The Men – Leave Home
Coming from any other indie band, an album title like Tomorrow’s Hits might sound snarky. But The Men are completely sincere on their upcoming record (their fifth in just as many years), putting muscular hooks and dancehall energy front and center. Seriously, “Another Night” would sound just as great at a sock hop as it would in a dive bar. To dig deep into their latest offering, Consequence of Sound caught up with slide guitarist Kevin Faulkner to discuss the band’s ever-evolving sound, his stint in the Marines Corp, and why he loves driving the tour van.
You came to The Men a little bit later than some of the other guys, right?
Well, I’ve been playing with the band since 2011. I was playing with them before Leave Home came out.
So you’ve been with them for most of their albums.
I shot the photo for the cover of Leave Home, and then they came over to edit photos with me, and saw my slide. So I started jamming with them, and a little after that we recorded Open Your Heart.
What’s the location on the cover for Leave Home? Is it just the band walking down the street in New York?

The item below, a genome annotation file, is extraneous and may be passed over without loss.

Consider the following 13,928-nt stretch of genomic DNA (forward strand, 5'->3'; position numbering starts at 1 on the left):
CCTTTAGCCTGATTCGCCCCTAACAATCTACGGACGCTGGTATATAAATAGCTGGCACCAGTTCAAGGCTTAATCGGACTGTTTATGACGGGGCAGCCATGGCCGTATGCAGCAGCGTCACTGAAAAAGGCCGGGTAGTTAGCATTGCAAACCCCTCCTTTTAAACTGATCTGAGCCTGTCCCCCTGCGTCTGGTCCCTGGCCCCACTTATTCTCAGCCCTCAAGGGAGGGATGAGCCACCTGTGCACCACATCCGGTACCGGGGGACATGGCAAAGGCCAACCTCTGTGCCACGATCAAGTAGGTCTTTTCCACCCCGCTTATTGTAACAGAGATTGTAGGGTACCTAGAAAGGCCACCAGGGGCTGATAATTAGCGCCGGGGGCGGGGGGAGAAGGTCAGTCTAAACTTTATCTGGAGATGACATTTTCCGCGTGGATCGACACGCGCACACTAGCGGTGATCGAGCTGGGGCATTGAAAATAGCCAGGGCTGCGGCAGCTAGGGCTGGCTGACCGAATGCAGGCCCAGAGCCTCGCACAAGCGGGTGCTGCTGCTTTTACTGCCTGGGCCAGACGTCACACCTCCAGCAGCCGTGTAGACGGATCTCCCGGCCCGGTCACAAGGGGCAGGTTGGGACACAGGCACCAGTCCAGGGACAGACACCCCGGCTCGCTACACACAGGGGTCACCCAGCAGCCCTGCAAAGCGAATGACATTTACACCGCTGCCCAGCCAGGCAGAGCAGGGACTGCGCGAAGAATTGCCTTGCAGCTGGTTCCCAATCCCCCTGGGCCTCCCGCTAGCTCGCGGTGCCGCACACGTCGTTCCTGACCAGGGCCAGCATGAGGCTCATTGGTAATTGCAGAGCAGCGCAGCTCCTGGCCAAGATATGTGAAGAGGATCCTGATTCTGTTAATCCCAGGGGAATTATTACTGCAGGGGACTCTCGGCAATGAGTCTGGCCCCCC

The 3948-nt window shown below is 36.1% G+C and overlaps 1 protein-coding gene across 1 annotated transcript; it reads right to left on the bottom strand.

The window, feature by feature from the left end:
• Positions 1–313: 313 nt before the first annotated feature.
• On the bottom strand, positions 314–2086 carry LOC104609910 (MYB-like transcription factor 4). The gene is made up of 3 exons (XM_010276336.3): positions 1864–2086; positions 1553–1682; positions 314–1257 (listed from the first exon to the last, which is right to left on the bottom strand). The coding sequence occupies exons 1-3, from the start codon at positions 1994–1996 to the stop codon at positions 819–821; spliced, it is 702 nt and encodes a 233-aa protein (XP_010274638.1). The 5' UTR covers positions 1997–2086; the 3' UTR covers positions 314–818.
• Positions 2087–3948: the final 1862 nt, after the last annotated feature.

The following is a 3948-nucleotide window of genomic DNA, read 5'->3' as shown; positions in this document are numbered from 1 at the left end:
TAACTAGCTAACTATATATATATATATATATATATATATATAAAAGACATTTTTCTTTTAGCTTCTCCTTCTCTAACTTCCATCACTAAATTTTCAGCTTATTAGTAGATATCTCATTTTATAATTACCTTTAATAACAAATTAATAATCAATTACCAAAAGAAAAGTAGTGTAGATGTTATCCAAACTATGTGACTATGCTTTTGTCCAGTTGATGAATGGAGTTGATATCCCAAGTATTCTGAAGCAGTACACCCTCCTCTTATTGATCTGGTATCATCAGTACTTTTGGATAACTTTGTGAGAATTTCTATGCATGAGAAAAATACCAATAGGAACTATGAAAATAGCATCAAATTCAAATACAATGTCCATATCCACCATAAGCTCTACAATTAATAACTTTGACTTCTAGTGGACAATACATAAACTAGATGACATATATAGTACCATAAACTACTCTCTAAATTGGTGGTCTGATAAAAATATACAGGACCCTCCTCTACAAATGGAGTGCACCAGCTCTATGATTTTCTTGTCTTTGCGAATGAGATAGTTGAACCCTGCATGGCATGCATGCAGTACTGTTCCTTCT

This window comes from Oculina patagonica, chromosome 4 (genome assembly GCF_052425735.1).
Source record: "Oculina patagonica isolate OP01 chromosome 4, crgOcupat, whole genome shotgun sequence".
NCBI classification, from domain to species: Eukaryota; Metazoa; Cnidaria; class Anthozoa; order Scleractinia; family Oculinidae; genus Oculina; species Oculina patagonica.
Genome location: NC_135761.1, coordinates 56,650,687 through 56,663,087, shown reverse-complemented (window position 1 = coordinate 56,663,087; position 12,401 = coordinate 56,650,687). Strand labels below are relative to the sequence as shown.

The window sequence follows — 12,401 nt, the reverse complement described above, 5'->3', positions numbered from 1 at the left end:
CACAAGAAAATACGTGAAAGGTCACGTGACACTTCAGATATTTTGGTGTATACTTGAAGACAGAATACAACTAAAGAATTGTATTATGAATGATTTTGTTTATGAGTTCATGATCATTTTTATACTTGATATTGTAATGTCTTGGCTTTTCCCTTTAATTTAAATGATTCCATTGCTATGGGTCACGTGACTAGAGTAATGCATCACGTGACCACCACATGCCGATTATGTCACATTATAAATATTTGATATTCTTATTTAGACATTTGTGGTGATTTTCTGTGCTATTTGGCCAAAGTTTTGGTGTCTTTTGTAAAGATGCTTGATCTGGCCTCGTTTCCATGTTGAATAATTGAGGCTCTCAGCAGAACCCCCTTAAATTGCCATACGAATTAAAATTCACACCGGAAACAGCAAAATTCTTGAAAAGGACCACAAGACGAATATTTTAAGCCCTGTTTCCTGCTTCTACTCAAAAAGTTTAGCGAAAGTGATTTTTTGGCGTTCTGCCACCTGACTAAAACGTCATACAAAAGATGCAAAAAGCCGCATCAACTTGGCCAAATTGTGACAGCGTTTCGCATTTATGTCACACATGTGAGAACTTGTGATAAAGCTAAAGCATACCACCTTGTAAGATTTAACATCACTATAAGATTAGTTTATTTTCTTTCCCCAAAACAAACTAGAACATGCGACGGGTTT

I had already known [drummer] Rich [Samis] for like ten years or something, and I knew [ex-bassist/vocalist] Chris [Hansell] because he used to come see one of my old bands play, but that was the first night I met Nick and Mark and that was in Greenpoint, Brooklyn at a place called Lulu’s.
So you got to commemorate your first meeting on film. That’s pretty cool.
Some of the live pictures on the inside of that record were [from] that same night too. I shot the show, and we walked outside afterwards.
Does the rest of the band still keep in touch with Chris at all? Or is it a little weird with him having left?
No, no, it’s cool. He works at Sacred Bones now, so we see him all the time. There’s no bad blood or anything.
Does he play bass in any other bands?
He plays in a band called Warthog. And I want to say he does a noise project. I think he’s still doing it. I’m not sure if he still is, but I think it’s called Foreplay.